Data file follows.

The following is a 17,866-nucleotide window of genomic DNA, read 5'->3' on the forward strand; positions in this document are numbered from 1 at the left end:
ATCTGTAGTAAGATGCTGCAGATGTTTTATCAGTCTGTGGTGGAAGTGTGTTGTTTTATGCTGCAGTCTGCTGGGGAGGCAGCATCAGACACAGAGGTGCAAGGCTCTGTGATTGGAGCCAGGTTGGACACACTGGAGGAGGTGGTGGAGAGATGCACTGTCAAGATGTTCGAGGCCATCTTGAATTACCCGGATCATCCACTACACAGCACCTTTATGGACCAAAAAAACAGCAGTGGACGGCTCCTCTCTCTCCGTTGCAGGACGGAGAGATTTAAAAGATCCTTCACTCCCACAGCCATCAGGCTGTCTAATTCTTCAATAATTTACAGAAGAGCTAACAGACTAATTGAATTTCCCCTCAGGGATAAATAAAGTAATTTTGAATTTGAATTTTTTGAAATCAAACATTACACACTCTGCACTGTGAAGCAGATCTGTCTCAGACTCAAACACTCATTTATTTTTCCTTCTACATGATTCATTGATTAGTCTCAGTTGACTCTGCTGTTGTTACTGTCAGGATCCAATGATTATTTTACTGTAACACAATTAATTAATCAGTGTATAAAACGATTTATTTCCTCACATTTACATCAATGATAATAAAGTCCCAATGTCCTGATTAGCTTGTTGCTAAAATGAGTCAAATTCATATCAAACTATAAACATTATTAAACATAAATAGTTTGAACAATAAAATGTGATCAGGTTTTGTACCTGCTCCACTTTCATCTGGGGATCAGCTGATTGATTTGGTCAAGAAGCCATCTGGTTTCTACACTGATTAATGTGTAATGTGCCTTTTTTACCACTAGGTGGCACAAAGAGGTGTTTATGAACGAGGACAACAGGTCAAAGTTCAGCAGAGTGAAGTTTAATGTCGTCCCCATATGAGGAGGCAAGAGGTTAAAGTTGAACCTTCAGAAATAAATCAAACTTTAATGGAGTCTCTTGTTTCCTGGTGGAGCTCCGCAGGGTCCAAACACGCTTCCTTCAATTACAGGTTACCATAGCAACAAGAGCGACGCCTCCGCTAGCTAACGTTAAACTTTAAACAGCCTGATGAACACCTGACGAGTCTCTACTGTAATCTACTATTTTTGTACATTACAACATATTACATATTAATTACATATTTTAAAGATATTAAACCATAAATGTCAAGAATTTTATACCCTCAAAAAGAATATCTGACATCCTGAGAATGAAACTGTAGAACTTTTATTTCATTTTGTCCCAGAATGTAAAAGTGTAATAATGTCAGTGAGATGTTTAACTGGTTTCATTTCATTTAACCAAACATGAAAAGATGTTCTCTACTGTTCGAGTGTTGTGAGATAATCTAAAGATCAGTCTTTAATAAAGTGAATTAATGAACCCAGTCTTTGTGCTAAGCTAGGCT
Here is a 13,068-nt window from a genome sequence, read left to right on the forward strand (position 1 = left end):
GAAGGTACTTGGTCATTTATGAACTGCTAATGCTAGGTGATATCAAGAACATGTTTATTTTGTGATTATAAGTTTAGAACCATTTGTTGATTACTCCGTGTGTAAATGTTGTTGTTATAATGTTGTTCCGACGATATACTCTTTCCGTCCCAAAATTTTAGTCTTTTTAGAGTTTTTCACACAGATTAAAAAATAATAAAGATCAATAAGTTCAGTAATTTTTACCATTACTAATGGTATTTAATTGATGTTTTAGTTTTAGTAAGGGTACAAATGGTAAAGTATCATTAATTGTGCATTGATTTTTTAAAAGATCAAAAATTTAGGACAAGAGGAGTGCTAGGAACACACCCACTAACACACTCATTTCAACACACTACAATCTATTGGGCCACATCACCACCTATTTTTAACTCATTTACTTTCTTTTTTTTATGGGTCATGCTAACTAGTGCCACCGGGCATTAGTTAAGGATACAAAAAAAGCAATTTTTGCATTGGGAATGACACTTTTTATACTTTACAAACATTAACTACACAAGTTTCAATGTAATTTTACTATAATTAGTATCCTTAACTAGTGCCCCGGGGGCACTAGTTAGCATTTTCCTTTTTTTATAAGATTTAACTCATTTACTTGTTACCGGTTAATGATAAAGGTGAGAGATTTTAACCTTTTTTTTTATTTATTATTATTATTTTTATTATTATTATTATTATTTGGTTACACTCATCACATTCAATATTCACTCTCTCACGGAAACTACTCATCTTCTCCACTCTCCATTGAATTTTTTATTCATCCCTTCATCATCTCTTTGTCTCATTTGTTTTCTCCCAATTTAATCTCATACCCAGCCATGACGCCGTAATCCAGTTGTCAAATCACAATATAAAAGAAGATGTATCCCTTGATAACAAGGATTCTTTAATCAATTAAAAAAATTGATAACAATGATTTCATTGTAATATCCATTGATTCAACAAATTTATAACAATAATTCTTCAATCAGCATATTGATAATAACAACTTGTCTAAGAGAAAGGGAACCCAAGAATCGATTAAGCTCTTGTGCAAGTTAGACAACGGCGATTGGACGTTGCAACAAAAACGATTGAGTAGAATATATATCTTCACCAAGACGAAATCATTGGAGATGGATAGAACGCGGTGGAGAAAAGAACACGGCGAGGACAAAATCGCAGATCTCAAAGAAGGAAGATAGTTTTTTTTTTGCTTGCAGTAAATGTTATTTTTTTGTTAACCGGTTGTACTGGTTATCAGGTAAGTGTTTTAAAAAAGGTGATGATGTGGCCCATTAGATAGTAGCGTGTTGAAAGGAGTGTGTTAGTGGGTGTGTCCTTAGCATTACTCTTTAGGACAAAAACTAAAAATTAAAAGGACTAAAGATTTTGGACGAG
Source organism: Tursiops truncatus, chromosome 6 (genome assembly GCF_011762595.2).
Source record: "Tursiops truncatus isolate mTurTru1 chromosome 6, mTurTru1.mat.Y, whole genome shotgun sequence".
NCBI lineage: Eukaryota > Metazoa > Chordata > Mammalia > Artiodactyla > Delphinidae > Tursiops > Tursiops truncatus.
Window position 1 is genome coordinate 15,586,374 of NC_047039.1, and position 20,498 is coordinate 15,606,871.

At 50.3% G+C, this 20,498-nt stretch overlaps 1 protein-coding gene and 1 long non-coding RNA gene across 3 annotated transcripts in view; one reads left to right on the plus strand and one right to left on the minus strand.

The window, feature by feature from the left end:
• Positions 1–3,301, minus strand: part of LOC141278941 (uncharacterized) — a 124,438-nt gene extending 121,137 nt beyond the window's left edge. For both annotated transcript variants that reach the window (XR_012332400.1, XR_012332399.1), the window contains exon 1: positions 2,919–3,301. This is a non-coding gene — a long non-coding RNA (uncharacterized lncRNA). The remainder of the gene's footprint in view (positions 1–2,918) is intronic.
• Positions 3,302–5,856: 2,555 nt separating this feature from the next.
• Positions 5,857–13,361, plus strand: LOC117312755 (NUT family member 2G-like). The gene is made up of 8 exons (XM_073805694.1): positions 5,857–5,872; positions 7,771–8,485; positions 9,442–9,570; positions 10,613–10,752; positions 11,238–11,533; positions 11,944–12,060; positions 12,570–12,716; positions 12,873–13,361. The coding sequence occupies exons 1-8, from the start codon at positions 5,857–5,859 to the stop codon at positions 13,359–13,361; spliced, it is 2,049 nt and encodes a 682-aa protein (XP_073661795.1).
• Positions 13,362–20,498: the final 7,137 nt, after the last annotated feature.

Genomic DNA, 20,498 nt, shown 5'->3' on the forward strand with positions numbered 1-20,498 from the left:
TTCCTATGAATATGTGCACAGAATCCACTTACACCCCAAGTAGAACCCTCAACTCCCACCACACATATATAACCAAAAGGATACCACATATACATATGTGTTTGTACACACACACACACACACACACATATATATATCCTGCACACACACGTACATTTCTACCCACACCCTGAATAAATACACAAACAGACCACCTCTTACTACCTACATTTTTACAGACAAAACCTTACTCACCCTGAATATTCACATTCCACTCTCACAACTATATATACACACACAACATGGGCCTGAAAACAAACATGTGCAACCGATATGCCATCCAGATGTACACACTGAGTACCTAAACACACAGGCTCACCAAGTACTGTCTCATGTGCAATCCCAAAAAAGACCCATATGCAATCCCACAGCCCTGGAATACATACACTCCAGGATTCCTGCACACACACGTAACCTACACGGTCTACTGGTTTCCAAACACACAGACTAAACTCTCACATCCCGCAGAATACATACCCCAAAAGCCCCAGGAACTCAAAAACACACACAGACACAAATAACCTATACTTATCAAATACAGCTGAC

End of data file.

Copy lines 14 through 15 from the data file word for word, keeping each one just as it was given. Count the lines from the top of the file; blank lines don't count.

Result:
• Positions 13,362–20,498: the final 7,137 nt, after the last annotated feature.

Genomic DNA, 20,498 nt, shown 5'->3' on the forward strand with positions numbered 1-20,498 from the left: